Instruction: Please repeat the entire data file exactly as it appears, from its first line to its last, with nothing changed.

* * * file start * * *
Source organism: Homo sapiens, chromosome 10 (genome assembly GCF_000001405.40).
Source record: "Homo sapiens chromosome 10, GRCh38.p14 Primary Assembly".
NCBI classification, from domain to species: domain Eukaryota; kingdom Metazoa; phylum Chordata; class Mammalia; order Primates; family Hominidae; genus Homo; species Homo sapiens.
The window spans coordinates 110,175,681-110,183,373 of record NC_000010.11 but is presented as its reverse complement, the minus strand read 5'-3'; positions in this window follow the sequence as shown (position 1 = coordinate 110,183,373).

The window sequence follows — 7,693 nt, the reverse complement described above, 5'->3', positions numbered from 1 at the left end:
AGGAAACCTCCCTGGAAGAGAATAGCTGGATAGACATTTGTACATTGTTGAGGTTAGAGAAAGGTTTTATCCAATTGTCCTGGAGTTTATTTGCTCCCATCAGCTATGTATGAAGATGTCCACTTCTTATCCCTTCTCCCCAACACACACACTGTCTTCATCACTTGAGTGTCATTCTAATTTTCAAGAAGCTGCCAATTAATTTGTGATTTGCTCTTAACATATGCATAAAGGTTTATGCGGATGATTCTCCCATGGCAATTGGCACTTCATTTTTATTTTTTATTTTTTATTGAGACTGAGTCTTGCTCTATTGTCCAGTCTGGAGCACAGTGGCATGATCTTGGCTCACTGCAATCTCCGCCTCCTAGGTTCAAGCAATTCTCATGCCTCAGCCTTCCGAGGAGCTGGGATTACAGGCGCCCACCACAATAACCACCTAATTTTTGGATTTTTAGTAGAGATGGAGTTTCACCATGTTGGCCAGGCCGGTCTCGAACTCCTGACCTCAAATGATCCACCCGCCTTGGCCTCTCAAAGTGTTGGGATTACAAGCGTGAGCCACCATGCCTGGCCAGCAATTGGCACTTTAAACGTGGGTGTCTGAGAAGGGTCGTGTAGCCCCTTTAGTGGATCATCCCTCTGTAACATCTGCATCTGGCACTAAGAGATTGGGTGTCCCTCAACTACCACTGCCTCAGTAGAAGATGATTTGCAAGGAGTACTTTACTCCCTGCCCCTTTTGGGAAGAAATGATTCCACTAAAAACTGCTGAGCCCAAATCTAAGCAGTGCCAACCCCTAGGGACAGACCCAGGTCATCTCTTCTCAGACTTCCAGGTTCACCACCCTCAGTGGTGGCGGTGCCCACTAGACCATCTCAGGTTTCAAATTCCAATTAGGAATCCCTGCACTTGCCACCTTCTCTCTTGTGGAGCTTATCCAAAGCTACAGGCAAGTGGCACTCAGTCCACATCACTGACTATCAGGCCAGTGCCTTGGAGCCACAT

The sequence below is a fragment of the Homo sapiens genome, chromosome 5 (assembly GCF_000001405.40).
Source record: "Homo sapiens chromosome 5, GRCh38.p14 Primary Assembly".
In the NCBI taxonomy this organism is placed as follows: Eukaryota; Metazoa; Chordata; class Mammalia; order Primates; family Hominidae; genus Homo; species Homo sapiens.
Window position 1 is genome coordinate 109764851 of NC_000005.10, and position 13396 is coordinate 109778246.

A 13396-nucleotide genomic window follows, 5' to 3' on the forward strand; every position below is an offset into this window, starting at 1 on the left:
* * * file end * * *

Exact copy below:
Source organism: Homo sapiens, chromosome 10 (genome assembly GCF_000001405.40).
Source record: "Homo sapiens chromosome 10, GRCh38.p14 Primary Assembly".
NCBI classification, from domain to species: domain Eukaryota; kingdom Metazoa; phylum Chordata; class Mammalia; order Primates; family Hominidae; genus Homo; species Homo sapiens.
The window spans coordinates 110,175,681-110,183,373 of record NC_000010.11 but is presented as its reverse complement, the minus strand read 5'-3'; positions in this window follow the sequence as shown (position 1 = coordinate 110,183,373).

The window sequence follows — 7,693 nt, the reverse complement described above, 5'->3', positions numbered from 1 at the left end:
AGGAAACCTCCCTGGAAGAGAATAGCTGGATAGACATTTGTACATTGTTGAGGTTAGAGAAAGGTTTTATCCAATTGTCCTGGAGTTTATTTGCTCCCATCAGCTATGTATGAAGATGTCCACTTCTTATCCCTTCTCCCCAACACACACACTGTCTTCATCACTTGAGTGTCATTCTAATTTTCAAGAAGCTGCCAATTAATTTGTGATTTGCTCTTAACATATGCATAAAGGTTTATGCGGATGATTCTCCCATGGCAATTGGCACTTCATTTTTATTTTTTATTTTTTATTGAGACTGAGTCTTGCTCTATTGTCCAGTCTGGAGCACAGTGGCATGATCTTGGCTCACTGCAATCTCCGCCTCCTAGGTTCAAGCAATTCTCATGCCTCAGCCTTCCGAGGAGCTGGGATTACAGGCGCCCACCACAATAACCACCTAATTTTTGGATTTTTAGTAGAGATGGAGTTTCACCATGTTGGCCAGGCCGGTCTCGAACTCCTGACCTCAAATGATCCACCCGCCTTGGCCTCTCAAAGTGTTGGGATTACAAGCGTGAGCCACCATGCCTGGCCAGCAATTGGCACTTTAAACGTGGGTGTCTGAGAAGGGTCGTGTAGCCCCTTTAGTGGATCATCCCTCTGTAACATCTGCATCTGGCACTAAGAGATTGGGTGTCCCTCAACTACCACTGCCTCAGTAGAAGATGATTTGCAAGGAGTACTTTACTCCCTGCCCCTTTTGGGAAGAAATGATTCCACTAAAAACTGCTGAGCCCAAATCTAAGCAGTGCCAACCCCTAGGGACAGACCCAGGTCATCTCTTCTCAGACTTCCAGGTTCACCACCCTCAGTGGTGGCGGTGCCCACTAGACCATCTCAGGTTTCAAATTCCAATTAGGAATCCCTGCACTTGCCACCTTCTCTCTTGTGGAGCTTATCCAAAGCTACAGGCAAGTGGCACTCAGTCCACATCACTGACTATCAGGCCAGTGCCTTGGAGCCACAT

The sequence below is a fragment of the Homo sapiens genome, chromosome 5 (assembly GCF_000001405.40).
Source record: "Homo sapiens chromosome 5, GRCh38.p14 Primary Assembly".
In the NCBI taxonomy this organism is placed as follows: Eukaryota; Metazoa; Chordata; class Mammalia; order Primates; family Hominidae; genus Homo; species Homo sapiens.
Window position 1 is genome coordinate 109764851 of NC_000005.10, and position 13396 is coordinate 109778246.

A 13396-nucleotide genomic window follows, 5' to 3' on the forward strand; every position below is an offset into this window, starting at 1 on the left: